“My low back hurts! Why are you messing with my hips and mid back?” That’s a great question! Low back pain can’t just be lumped together in a simple category. Two people may both have low back pain, but they can each have a different cause of low back pain. For example, two people may be coughing. One could be coughing because he choked on some food while the other could be coughing because of a cold. You shouldn’t go offer both cough medicine because of their presentation; they have different causes!
This week we will be looking at how to do some at home mobility work for your thoracic spine (mid-back). Next week we will continue by looking at your hips. Sitting all the time at a computer/desk job can leave us with hyper-kyphotic (hunch back) posture. Sitting can also lead to tight hip flexors and lack of movement in your hips and pelvis. The idea is that if your hips and thoracic spine can’t move the way they are supposed to, your lumbar spine (low back) will try to compensate and do the work for them. That means that your low back is working over-time!
When looking at mobility for your thoracic spine, you can always consult our older blog post on exercises/stretches for better posture. We also have some new mobility drills for you to work on.
Basic Foam Rolling
This is a good way to warm up and do a broad sweep of mobilizing your spine. When foam rolling, I like to start just above the curve in my low back and roll up to the base of my neck. I often like to have my arms crossed across my chest like I’m giving myself a big hug. (Why not hug yourself! Show your body some love!) I feel this is nice in the area between my shoulder blades. You can also use your hands to support your head if your neck starts to get sore holding up your head. (It’s hard being smart and having such a heavy brain.) Do this for a minute or so, and then move on to the other stretches.
Double Tennis Ball
Grab two tennis balls, and use athletic tape or a wide enough tape to attach the two balls together. These are going to allow you to really work out the muscles on either side of your spine. Check out the picture below to get an idea of how the double tennis ball will cradle your spine while massaging the muscles.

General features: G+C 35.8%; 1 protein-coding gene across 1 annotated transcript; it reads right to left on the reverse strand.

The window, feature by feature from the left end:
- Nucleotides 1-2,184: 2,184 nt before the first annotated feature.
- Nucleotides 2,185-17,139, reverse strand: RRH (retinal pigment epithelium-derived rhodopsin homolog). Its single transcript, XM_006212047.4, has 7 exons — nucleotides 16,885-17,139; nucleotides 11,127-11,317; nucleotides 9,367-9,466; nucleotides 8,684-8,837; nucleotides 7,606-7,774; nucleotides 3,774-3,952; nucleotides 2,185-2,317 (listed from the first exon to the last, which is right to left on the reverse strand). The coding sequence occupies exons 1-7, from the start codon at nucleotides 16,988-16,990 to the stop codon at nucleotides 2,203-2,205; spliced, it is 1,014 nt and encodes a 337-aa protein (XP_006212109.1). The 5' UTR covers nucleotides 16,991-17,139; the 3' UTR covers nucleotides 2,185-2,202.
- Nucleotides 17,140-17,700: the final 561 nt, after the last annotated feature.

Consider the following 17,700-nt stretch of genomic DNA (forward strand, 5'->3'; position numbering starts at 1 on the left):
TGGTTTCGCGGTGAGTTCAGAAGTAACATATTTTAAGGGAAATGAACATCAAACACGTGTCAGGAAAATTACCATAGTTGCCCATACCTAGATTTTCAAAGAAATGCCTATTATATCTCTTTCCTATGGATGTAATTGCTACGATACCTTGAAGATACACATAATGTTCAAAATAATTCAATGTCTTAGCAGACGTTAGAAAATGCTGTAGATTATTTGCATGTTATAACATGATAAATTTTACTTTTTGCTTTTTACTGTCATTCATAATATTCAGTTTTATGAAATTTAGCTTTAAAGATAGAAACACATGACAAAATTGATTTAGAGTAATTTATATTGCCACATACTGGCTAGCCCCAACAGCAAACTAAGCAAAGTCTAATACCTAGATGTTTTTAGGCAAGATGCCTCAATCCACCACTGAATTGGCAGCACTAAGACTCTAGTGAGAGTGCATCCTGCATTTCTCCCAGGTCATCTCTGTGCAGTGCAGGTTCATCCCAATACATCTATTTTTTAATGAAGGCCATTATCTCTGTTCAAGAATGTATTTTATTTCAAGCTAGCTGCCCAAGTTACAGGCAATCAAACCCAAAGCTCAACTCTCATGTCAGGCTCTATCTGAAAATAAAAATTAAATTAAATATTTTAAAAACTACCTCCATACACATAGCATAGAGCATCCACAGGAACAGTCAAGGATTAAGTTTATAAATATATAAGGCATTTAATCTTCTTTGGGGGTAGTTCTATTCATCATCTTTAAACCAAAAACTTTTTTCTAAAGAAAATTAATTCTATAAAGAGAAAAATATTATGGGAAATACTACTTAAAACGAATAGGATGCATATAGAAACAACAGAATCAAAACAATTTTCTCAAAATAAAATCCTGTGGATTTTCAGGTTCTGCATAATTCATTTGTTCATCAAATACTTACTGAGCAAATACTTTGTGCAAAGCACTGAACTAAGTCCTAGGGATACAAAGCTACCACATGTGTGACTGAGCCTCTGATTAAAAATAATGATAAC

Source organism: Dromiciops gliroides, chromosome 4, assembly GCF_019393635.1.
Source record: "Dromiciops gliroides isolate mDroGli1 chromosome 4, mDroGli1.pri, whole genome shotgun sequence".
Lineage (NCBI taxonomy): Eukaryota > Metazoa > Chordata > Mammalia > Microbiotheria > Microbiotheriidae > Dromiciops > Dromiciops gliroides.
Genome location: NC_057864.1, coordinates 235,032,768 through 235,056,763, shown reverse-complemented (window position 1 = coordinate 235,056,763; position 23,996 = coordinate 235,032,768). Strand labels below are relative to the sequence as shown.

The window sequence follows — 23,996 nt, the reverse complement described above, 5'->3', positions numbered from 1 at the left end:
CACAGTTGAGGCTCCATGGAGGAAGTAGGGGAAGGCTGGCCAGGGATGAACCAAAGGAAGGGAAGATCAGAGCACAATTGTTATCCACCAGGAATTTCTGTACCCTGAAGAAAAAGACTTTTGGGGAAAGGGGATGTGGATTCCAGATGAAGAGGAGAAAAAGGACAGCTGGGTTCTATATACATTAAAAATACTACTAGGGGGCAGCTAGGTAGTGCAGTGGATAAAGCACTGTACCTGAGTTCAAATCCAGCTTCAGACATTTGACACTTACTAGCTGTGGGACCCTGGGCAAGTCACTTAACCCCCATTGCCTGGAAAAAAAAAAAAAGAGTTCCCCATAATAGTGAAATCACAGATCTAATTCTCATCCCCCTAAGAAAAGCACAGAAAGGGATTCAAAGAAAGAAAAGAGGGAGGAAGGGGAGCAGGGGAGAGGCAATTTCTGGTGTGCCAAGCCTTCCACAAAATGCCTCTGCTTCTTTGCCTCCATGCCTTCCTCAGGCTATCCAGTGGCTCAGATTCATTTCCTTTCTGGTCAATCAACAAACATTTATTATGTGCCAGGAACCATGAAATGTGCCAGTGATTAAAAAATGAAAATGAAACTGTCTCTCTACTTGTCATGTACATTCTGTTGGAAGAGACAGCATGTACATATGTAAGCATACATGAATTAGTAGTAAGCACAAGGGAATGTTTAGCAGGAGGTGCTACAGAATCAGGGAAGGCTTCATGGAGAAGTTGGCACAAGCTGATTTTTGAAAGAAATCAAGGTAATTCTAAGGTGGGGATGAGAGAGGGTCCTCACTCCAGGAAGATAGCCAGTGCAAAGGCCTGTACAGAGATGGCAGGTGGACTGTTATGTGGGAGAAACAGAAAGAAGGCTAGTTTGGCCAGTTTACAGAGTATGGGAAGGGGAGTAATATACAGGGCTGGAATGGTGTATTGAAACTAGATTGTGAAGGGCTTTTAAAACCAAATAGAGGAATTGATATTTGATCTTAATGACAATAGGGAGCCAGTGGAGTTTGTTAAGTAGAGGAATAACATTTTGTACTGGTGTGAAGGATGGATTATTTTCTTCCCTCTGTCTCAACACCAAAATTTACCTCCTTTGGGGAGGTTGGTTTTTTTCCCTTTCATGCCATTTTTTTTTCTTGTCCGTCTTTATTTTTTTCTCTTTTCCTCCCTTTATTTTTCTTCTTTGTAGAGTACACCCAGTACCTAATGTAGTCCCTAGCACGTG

Lay on the tennis balls where the divot between the tennis balls aligns with the spinous process (the sticky outty part of your spine that you can feel on your back). From there just relax on top of the ball and then crunch up a little. Think of bending your back around the balls. Then move the tennis balls up your spine and repeat. Some spots may be a little more tender than others. Feel free to hang out in those spots for a little while. Focus on your breathing and trying to relax, and the sore spots in your muscles will hopefully do the same.
Quadruped Rotational Drill
This drill can be done in two positions. You can either be on your hands and knees or go back to a position where you are sitting on your heels. For some people, the hands and knees positioning is more comfortable, especially if they lack the mobility to get in to the position where they are sitting on their heels. Once you are in position, place one hand on the back of your head, and work on rotating from the ground then looking up towards the sky. When doing the rotational movements, think of making all the movement come from your mid-back. Keep your low back, hips, and pelvis all stationary. The kneeling position can allow for a bit easier isolation of the thoracic spine movement. Do 5 rotational reps on each side and repeat 1-2 times. Each set try to rotate a bit further.
Questions? Hopefully these drills will help with your thoracic mobility. We can also always go through them during your next appointment. Don't have a next appointment yet? Call us today to set one up!